The European Commission released its revised — and bleak — economic forecast for the European Union. Europe is facing myriad troubles, including government denial of systemic economic problems, banking troubles and potential deflation. Unlike previous recessions in the twentieth century, Europe will have to rely on its own efforts to emerge from the current economic crisis. Editor's Note: This is the second part in a series on the global recession and signs indicating how and when the economic recovery will — or will not — begin.
The European Commission forecast published on May 4 painted a somber picture of the Continent's economy, with a European Union-wide gross domestic product (GDP) contraction of 4 percent, more than double the forecast made in January. The Commission also forecast the swelling of member states' budget deficits to 6 percent of GDP (1.6 percentage points greater than January's forecast and greater than the 2.3 percent deficit in 2008), which is well above the eurozone limit of 3 percent, and a rise in unemployment to 9.4 percent in 2009 (from 7 percent in 2008). The Commission expects the recession to continue into 2010, with GDP contracting by 0.1 percent and a potential rise in unemployment to 11 percent for the 27-country bloc. EU Commissioner for Monetary Affairs Joaquin Almunia said he hoped the May numbers represented "the last downward revision of our forecasts." The current recession sweeping Europe was triggered initially by the U.S. subprime crisis, which caused a global liquidity crunch, but has since moved on to a Continent-wide economic calamity that has wholly European origins. The financial crisis that befell the U.S., and by extension threw the global financial system into turmoil, only revealed the underlying fundamental problems in Europe, problems that were going to arise at some point — one way or another — for the Continent. The revised, more somber, forecast by the European Commission comes as no surprise to STRATFOR. Since June 2008, STRATFOR had cautioned that European banks were in serious trouble stemming from several factors. In particular, we pointed to the exposure of the overheated economies in Central Europe and the housing crisis in certain member states. Furthermore, one of the long-standing problems for the European financial sector — the lack of unified banking regulation due to member states' concerns regarding sovereignty issues — left the EU seriously exposed in mid-2008 to a financial crisis with few, if any, levers on the EU level available to fight the crisis. Going forward, we expect Europe to face a downturn more severe than what the United States is facing, particularly the EU's export-dependent economies that derive close to or more than 50 percent of their GDP from exports. These countries include Austria, Belgium, Switzerland, Czech Republic, Germany, Denmark, Hungary, Ireland, the Netherlands, Sweden, Slovenia and Slovakia. Overall, the European Union depends on exports for more than 40 percent of its GDP, a figure much higher than the United States, which is comparatively isolated from global trade, and relies much more on domestic consumption (over 70 percent of GDP) for economic growth. Europe, and in particular Germany, will have to wait for global demand to pick up before it can expect to recover.
2009 Recession in Context of Past Recessions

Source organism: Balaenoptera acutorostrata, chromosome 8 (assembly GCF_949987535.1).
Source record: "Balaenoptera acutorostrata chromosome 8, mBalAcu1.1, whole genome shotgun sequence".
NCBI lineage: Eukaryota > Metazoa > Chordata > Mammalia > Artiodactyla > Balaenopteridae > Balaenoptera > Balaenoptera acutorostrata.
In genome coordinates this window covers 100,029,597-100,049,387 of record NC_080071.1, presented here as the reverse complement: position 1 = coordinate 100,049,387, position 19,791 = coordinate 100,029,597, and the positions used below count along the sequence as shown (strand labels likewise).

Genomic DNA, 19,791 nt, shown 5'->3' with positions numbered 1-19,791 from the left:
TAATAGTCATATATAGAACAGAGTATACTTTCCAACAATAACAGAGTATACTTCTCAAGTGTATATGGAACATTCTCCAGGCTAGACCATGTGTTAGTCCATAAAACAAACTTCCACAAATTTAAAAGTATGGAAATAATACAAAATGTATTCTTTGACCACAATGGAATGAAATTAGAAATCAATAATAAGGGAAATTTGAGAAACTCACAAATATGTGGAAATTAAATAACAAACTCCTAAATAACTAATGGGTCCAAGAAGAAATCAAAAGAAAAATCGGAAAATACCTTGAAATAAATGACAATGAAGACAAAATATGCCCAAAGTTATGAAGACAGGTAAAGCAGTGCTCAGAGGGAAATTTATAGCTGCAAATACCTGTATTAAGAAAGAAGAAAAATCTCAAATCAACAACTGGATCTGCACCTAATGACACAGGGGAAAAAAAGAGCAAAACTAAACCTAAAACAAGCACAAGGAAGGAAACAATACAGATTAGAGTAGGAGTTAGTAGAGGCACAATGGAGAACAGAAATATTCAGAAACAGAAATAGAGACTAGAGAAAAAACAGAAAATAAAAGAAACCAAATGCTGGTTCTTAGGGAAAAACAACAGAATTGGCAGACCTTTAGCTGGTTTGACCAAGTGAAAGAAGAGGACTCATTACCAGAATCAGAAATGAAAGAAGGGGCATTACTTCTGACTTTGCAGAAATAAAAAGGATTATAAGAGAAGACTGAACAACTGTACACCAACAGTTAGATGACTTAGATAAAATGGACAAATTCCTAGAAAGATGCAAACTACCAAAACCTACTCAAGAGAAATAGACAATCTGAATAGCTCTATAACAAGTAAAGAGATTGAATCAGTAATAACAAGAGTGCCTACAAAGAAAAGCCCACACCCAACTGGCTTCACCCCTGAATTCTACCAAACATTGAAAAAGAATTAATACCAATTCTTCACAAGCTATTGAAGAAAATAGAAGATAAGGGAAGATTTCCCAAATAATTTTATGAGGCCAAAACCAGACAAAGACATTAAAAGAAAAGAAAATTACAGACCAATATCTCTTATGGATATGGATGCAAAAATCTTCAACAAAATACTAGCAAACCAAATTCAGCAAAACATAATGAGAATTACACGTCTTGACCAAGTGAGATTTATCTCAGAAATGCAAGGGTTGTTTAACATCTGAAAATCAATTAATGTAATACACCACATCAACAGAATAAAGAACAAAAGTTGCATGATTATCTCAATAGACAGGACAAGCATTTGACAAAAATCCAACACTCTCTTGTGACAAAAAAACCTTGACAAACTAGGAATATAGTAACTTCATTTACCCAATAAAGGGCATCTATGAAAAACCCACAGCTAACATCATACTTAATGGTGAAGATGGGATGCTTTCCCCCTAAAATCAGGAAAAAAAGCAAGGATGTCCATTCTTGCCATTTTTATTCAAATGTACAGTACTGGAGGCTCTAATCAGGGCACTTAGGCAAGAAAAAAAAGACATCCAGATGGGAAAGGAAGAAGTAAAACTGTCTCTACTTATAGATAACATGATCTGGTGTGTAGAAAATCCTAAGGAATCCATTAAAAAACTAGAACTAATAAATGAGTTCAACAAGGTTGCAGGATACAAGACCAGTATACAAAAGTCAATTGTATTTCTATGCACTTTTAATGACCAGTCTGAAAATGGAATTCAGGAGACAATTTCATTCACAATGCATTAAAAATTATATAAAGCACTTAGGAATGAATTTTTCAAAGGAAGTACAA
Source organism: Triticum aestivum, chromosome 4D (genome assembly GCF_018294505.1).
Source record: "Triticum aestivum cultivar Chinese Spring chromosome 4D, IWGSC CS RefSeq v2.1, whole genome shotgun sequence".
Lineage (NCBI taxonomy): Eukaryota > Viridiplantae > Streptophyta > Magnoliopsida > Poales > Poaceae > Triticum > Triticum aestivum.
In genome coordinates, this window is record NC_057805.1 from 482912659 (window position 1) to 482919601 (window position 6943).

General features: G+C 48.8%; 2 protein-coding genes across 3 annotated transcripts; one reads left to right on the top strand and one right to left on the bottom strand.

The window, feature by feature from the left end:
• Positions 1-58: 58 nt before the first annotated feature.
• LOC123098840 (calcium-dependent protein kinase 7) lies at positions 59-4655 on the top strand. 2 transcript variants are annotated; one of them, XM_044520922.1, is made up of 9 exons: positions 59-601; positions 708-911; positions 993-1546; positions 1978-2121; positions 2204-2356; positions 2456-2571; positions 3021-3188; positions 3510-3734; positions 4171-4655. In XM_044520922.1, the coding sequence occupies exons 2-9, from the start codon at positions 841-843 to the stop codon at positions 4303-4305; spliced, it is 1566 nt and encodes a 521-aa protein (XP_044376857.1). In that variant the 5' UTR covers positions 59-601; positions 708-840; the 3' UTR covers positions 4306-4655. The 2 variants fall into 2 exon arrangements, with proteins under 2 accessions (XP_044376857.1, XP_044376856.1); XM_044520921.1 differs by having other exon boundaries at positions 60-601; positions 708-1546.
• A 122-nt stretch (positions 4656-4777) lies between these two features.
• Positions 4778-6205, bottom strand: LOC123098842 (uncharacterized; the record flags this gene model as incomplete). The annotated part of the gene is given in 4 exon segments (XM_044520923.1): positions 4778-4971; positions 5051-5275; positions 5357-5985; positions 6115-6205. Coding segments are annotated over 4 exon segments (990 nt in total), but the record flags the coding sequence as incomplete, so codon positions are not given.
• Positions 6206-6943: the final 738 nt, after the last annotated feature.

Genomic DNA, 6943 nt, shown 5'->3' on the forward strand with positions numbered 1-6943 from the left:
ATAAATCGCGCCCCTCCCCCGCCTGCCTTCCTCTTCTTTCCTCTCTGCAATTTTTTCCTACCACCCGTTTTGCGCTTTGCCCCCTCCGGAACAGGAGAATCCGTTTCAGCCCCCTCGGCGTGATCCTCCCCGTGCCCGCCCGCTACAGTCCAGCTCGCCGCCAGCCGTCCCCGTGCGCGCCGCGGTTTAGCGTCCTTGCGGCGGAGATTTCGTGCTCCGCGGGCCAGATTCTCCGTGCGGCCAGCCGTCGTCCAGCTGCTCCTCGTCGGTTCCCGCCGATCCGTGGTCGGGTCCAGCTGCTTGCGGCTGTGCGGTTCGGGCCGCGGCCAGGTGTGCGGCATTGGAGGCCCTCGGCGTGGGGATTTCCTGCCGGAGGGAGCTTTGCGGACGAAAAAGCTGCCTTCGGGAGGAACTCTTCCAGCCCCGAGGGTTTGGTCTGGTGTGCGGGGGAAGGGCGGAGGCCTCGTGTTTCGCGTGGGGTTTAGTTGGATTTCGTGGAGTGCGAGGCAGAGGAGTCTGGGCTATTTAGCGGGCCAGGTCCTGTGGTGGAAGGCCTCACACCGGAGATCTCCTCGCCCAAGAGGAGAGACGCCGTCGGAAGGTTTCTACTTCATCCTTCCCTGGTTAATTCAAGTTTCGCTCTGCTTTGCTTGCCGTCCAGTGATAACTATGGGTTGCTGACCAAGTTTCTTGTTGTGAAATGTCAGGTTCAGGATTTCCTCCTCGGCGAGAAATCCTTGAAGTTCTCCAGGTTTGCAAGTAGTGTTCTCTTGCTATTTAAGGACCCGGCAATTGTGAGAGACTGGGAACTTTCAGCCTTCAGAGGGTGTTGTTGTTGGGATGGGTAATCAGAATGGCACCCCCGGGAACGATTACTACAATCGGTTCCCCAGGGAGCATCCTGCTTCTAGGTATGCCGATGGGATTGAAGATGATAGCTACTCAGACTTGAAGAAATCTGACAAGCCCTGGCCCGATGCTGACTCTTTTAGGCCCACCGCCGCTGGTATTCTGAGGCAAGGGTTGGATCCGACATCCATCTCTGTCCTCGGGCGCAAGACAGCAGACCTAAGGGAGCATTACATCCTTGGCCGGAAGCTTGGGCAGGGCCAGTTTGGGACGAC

The current European recession is set to be the most severe economic contraction since the end of World War II. Of the major economies in Europe — Germany, the United Kingdom, France, Italy and Spain — all are set to contract by more than double their previous post-World War II recessions. Germany's 5.4 percent contraction of GDP would be the biggest decline since the depths of the Great Depression in 1932, when the economy shrank by roughly 7.5 percent — excluding the immediate post-World War II devastation from 1945 to 1946. The contractions that occurred in 1974-1975, 1980-1982 and 1992-1993 provide comparisons for the current recession. A spike in oil prices prompted by geopolitical events outside of Europe's control caused the first two contractions. The Organization of the Petroleum Exporting Countries (OPEC) oil embargo in the 1970s caused the 1974-1975 contraction, long perceived as the most notorious recession because it halted 20 years of post-World War II economic growth. Rising oil prices induced by the 1979 Islamic Revolution in Iran caused the second recession from 1980 to 1982. In Europe, both the 1970s and 1980s recessions were exemplified by high inflation due to the increase in commodity prices (particularly in Spain and Italy). Unemployment was severe in the United Kingdom, but relatively tame in France, Germany and Italy, at least compared to current numbers. The 1970s recession ended the labor migration into Europe and exacerbated the conflict over the position of migrants in European societies that continues to rage. The recession in the 1990s was caused by a combination of factors, including a spike in oil prices instigated by the Iraqi invasion of Kuwait in 1990. The United Kingdom had already been in a recession since 1990 due to its exposure to the U.S. markets and financial sector, which went through a number of difficult periods in the late 1980s with the savings-and-loan crisis and the 1987 Black Monday stock market crash. The post-reunification hangover further exacerbated the recession in Germany, with its 5 percent GDP growth in both 1990 and 1991 slowing down to 2.2 percent in 1992 and -0.8 percent in 1993. (click to enlarge) The key variables of previous European recessions were exogenous factors, meaning Europe simply had to wait out the recession in order to recover. This is not to say the recessions did not exact a human toll through increases in unemployment, high inflation of prices, and social unrest, or that they were without tectonic political shifts. An example of the latter was the election of Francois Mitterand to the French Presidency in 1981 on an ambitious socialist economic platform. The contemporary recession, however, is unique in that it has revealed a set of severe structural economic problems in Europe, particularly the lack of unified banking regulation and the looming housing crisis, which will take some time for Europe to resolve. The fact that Europe has yet to really even admit the problems, much less undertake steps to resolve them, only exacerbates the negative outlook going forward. Therefore, the recession may end by 2011, with economic growth picking up in some economies in 2010, but it will take Europe longer this time around to get out of the doldrums, particularly because it cannot depend on rest of the world to pull it out of the recession. It will be up to Europe.